Kheyti: Product and Business Development at an AgTech Social Enterprise Net Present Value (NPV) / MBA Resources

Introduction to Net Present Value (NPV) - What is Net Present Value (NPV) ? How it impacts financial decisions regarding project management?

NPV solution for Kheyti: Product and Business Development at an AgTech Social Enterprise case study

At Oak Spring University, we provide corporate level professional Net Present Value (NPV) case study solution. Kheyti: Product and Business Development at an AgTech Social Enterprise case study is a Harvard Business School (HBR) case study written by Mohanbir Sawhney, Saumya. The Kheyti: Product and Business Development at an AgTech Social Enterprise (referred as “Kheyti Kheyti's” from here on) case study provides evaluation & decision scenario in field of Innovation & Entrepreneurship. It also touches upon business topics such as - Value proposition, Product development, Social enterprise, Social responsibility, Strategic planning.

The net present value (NPV) of an investment proposal is the present value of the proposal’s net cash flows less the proposal’s initial cash outflow. If a project’s NPV is greater than or equal to zero, the project should be accepted.

NPV = Present Value of Future Cash Flows LESS Project’s Initial Investment

Case Description of Kheyti: Product and Business Development at an AgTech Social Enterprise Case Study

In early 2017, after launching its successful "Greenhouse-in-a-Box" pilot project in India with fifteen smallholder farmers, Kheyti, a non-profit agricultural technology (AgTech) social enterprise, was struggling with several decisions in developing and growing its business. Kheyti was launched in 2015 to help smallholder farmers battle poverty and income variability by providing affordable technologies bundled with services. Over eighteen months, the team had developed a low-cost and modular greenhouse product to which it added financing, inputs, training, and market linkages to create a comprehensive "full-stack" solution for small farmers. The pilot project was a success in many ways, but Saumya, Kheyti's co-founder and head of product, was concerned that it revealed shortcomings that could severely affect the viability and scalability of Kheyti's solution. Saumya had some important decisions to make. Should Kheyti redesign the product from scratch, or find other ways to reduce the cost for early adopters? Should it rely on upfront revenues from sales of the greenhouse, or consider developing an innovative financing or contract farming model? Kheyti's dwindling cash reserves meant that these decisions were urgent and critical. The path chosen now would determine whether the startup would move beyond the pilot stage and achieve its vision of serving 1 million farmers by 2025.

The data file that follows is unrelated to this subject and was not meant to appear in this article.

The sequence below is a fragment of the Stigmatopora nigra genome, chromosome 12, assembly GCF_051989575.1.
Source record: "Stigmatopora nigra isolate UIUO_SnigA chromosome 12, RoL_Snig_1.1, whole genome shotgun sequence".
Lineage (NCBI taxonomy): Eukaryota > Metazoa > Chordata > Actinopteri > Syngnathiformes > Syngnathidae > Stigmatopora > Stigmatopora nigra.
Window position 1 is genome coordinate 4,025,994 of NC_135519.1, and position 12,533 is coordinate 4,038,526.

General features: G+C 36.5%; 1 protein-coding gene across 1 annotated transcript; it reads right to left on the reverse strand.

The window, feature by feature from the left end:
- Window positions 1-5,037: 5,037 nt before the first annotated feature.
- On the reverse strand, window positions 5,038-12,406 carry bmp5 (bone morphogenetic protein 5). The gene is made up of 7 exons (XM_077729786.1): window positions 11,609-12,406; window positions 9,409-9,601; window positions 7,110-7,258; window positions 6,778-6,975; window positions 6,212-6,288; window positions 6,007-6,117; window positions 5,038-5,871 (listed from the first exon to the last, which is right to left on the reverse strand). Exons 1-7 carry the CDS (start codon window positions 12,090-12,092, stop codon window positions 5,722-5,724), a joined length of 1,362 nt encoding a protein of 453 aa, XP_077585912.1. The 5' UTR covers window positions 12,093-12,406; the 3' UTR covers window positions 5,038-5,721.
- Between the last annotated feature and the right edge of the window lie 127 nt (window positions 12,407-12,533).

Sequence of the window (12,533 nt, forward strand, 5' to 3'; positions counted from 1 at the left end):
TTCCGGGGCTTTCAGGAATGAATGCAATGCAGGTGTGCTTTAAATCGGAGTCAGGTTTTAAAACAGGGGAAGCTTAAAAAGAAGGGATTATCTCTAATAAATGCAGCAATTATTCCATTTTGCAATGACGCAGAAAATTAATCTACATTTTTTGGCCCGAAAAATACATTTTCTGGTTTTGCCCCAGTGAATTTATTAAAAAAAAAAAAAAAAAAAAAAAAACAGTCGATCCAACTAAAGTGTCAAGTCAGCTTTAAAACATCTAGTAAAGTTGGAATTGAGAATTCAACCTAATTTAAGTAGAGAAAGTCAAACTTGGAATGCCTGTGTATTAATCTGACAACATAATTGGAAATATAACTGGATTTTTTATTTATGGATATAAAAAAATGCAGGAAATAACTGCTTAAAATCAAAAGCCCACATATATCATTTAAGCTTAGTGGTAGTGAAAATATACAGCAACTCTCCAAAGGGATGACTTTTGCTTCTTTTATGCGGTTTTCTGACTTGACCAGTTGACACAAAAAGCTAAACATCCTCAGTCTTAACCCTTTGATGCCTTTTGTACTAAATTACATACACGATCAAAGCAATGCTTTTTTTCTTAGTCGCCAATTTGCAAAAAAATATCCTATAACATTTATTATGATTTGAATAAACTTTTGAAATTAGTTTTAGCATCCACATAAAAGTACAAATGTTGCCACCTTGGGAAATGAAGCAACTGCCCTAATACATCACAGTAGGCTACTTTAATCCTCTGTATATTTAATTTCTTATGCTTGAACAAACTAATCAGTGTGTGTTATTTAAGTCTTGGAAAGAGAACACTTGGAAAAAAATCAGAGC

Case Authors : Mohanbir Sawhney, Saumya

Topic : Innovation & Entrepreneurship

Related Areas : Product development, Social enterprise, Social responsibility, Strategic planning

Calculating Net Present Value (NPV) at 6% for Kheyti: Product and Business Development at an AgTech Social Enterprise Case Study

Years              Cash Flow     Net Cash Flow     Cumulative    
Cash Flow
Discount Rate
@ 6 %
Cash Flows
Year 0 (10023982) -10023982 - -
Year 1 3463581 -6560401 3463581 0.9434 3267529
Year 2 3976234 -2584167 7439815 0.89 3538834
Year 3 3959645 1375478 11399460 0.8396 3324594
Year 4 3241079 4616557 14640539 0.7921 2567238
TOTAL 14640539 12698196

The Net Present Value at 6% discount rate is 2674214

In isolation the NPV number doesn't mean much but put in right context then it is one of the best method to evaluate project returns. In this article we will cover -

Different methods of capital budgeting

What is NPV & Formula of NPV,
How it is calculated,
How to use NPV number for project evaluation, and
Scenario Planning given risks and management priorities.

Capital Budgeting Approaches

Methods of Capital Budgeting

There are four types of capital budgeting techniques that are widely used in the corporate world –

1. Net Present Value
2. Internal Rate of Return
3. Payback Period
4. Profitability Index

Apart from the Payback period method which is an additive method, rest of the methods are based on Discounted Cash Flow technique. Even though cash flow can be calculated based on the nature of the project, for the simplicity of the article we are assuming that all the expected cash flows are realized at the end of the year.

Discounted Cash Flow approaches provide a more objective basis for evaluating and selecting investment projects. They take into consideration both –

1. Magnitude of both incoming and outgoing cash flows – Projects can be capital intensive, time intensive, or both. Kheyti Kheyti's shareholders have preference for diversified projects investment rather than prospective high income from a single capital intensive project.
2. Timing of the expected cash flows – stockholders of Kheyti Kheyti's have higher preference for cash returns over 4-5 years rather than 10-15 years given the nature of the volatility in the industry.

Formula and Steps to Calculate Net Present Value (NPV) of Kheyti: Product and Business Development at an AgTech Social Enterprise

NPV = Net Cash In Flowt1 / (1+r)t1 + Net Cash In Flowt2 / (1+r)t2 + … Net Cash In Flowtn / (1+r)tn